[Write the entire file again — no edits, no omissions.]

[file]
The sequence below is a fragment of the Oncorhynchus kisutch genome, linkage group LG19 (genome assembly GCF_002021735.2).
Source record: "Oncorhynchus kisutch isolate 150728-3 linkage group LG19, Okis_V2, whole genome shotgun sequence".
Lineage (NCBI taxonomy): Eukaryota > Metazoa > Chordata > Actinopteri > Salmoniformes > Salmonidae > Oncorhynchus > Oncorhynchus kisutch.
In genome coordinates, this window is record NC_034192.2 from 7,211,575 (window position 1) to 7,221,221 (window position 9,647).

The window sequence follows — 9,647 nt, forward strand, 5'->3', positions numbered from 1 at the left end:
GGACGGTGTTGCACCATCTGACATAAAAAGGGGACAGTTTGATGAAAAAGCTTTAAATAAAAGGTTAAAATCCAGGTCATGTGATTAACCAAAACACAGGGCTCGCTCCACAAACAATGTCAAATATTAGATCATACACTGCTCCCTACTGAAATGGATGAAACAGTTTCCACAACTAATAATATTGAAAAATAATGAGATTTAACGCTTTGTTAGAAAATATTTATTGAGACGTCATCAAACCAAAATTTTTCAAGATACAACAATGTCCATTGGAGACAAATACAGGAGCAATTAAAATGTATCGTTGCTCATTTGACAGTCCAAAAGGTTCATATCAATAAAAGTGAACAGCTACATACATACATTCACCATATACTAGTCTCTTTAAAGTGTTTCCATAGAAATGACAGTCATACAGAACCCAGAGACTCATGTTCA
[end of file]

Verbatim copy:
The sequence below is a fragment of the Oncorhynchus kisutch genome, linkage group LG19 (genome assembly GCF_002021735.2).
Source record: "Oncorhynchus kisutch isolate 150728-3 linkage group LG19, Okis_V2, whole genome shotgun sequence".
Lineage (NCBI taxonomy): Eukaryota > Metazoa > Chordata > Actinopteri > Salmoniformes > Salmonidae > Oncorhynchus > Oncorhynchus kisutch.
In genome coordinates, this window is record NC_034192.2 from 7,211,575 (window position 1) to 7,221,221 (window position 9,647).

The window sequence follows — 9,647 nt, forward strand, 5'->3', positions numbered from 1 at the left end:
GGACGGTGTTGCACCATCTGACATAAAAAGGGGACAGTTTGATGAAAAAGCTTTAAATAAAAGGTTAAAATCCAGGTCATGTGATTAACCAAAACACAGGGCTCGCTCCACAAACAATGTCAAATATTAGATCATACACTGCTCCCTACTGAAATGGATGAAACAGTTTCCACAACTAATAATATTGAAAAATAATGAGATTTAACGCTTTGTTAGAAAATATTTATTGAGACGTCATCAAACCAAAATTTTTCAAGATACAACAATGTCCATTGGAGACAAATACAGGAGCAATTAAAATGTATCGTTGCTCATTTGACAGTCCAAAAGGTTCATATCAATAAAAGTGAACAGCTACATACATACATTCACCATATACTAGTCTCTTTAAAGTGTTTCCATAGAAATGACAGTCATACAGAACCCAGAGACTCATGTTCA